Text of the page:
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Crop Science Abstract -

Effect of Seed Source and Seedling Age on the Freezing Resistance of Winter Oats1


This article in CS

  1. Vol. 9 No. 2, p. 202-205
    Received: Aug 16, 1968

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  1. H. G. Marshall2



Controlled freezing experiments were used to study the effect of the location where seed is produced on the freezing resistance of young winter oat plants (Avena byzantina K. Koch and A. saliva L.). Plants grown from Pennsylvania seed were significantly more resistant to freezing at early ages than those grown from Virginia seed, but seed source was not always important. Differences associated with location where the seed was grown disappeared as the plants aged, and the duration of the effect varied with the variety. The effect persisted as long as 26 days for the variety 'Ballard.' Seedling plants of the variety 'Wintok' had a moderate freezing resistance at 12 days of age, but this decreased to a first minimum at 19 days of age. The freezing resistance then rapidly rose to a maximum at 33 days of age, but a second decrease occurred after 33 days.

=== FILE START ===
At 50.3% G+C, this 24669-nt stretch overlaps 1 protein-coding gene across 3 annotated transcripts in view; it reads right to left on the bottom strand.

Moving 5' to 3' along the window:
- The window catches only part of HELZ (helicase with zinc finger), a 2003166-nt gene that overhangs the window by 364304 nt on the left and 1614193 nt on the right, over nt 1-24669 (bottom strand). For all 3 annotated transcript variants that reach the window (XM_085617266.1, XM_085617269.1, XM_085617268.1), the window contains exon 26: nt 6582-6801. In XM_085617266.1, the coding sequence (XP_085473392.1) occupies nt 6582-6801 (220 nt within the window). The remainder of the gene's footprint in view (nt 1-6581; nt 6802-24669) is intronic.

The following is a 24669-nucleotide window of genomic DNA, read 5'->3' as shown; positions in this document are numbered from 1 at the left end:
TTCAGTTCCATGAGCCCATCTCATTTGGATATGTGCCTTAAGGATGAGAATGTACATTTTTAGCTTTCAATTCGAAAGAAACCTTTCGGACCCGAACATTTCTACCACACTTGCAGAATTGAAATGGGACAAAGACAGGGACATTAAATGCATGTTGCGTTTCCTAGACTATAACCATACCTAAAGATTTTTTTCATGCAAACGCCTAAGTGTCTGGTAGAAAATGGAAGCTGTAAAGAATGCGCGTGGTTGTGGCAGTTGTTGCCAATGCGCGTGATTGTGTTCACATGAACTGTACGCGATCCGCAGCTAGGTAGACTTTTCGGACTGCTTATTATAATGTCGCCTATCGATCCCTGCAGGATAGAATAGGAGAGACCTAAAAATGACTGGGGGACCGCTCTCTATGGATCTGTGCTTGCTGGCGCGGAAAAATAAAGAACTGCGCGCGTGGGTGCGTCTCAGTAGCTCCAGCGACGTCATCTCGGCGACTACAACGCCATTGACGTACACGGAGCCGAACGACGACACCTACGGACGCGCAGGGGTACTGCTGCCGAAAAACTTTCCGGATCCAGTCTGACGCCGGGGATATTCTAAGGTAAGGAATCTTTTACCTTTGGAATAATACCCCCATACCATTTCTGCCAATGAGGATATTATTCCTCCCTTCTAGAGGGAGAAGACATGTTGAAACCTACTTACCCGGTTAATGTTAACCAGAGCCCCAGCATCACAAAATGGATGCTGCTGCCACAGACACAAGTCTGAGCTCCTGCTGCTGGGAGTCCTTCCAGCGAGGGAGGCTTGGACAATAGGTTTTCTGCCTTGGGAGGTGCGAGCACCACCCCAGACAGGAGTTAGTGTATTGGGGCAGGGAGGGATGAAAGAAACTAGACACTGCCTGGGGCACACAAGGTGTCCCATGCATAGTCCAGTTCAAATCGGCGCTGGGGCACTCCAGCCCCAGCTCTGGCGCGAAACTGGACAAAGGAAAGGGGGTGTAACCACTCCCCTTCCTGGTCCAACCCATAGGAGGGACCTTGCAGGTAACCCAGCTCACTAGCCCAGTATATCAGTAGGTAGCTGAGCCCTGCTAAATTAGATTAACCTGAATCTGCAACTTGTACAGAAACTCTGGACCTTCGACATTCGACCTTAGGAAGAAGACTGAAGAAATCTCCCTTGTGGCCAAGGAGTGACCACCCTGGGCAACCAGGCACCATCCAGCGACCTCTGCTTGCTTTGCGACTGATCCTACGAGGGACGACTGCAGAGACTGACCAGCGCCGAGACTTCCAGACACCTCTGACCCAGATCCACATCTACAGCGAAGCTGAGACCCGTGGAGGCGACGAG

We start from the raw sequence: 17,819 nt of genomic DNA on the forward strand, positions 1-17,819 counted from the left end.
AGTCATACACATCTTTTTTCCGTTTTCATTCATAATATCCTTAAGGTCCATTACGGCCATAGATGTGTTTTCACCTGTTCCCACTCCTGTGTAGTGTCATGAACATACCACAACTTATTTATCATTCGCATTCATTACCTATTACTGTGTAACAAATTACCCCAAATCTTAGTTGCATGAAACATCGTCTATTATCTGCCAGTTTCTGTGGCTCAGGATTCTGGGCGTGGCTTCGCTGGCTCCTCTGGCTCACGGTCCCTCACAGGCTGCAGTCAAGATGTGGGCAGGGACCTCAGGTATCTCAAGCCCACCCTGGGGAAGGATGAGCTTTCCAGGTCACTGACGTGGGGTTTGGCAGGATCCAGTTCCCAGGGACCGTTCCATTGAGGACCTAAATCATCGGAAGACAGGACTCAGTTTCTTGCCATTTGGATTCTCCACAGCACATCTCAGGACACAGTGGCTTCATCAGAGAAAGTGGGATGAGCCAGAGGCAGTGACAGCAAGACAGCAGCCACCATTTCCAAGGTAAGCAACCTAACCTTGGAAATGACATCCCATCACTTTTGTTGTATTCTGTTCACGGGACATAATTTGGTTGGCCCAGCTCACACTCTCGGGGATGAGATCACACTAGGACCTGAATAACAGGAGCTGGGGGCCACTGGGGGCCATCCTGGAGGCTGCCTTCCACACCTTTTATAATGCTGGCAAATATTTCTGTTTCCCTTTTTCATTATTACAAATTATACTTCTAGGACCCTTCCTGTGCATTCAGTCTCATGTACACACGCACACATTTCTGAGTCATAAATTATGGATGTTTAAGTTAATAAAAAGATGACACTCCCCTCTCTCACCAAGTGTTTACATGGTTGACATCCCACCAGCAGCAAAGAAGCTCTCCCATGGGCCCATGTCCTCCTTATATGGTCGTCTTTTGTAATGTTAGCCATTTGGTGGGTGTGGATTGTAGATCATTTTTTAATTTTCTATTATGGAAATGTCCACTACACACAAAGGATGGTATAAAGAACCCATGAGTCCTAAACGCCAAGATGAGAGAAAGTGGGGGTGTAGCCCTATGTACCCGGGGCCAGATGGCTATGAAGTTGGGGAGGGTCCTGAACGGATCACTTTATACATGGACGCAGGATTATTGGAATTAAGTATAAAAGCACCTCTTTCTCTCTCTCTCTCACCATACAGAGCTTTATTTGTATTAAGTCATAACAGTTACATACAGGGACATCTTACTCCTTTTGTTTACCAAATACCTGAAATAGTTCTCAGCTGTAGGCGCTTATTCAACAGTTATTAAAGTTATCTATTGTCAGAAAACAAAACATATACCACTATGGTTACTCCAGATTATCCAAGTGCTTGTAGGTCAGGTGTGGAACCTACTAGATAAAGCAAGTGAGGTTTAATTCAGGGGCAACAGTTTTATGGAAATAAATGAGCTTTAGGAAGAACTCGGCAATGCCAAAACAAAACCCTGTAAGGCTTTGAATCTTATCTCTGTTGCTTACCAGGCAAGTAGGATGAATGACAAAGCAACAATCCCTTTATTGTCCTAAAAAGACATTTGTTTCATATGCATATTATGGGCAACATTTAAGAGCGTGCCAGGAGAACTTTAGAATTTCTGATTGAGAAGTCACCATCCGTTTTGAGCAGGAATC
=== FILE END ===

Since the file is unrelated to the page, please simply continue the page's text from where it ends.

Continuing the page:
Limited data on chemical composition of the seed supported the hypothesis that the source effect was caused by differences in the nutrient reserves developed in the endosperm at different geographic locations. Freezing resistance was lowest when the N level in the seed was high, and highest when the P and K were high and the N level low.

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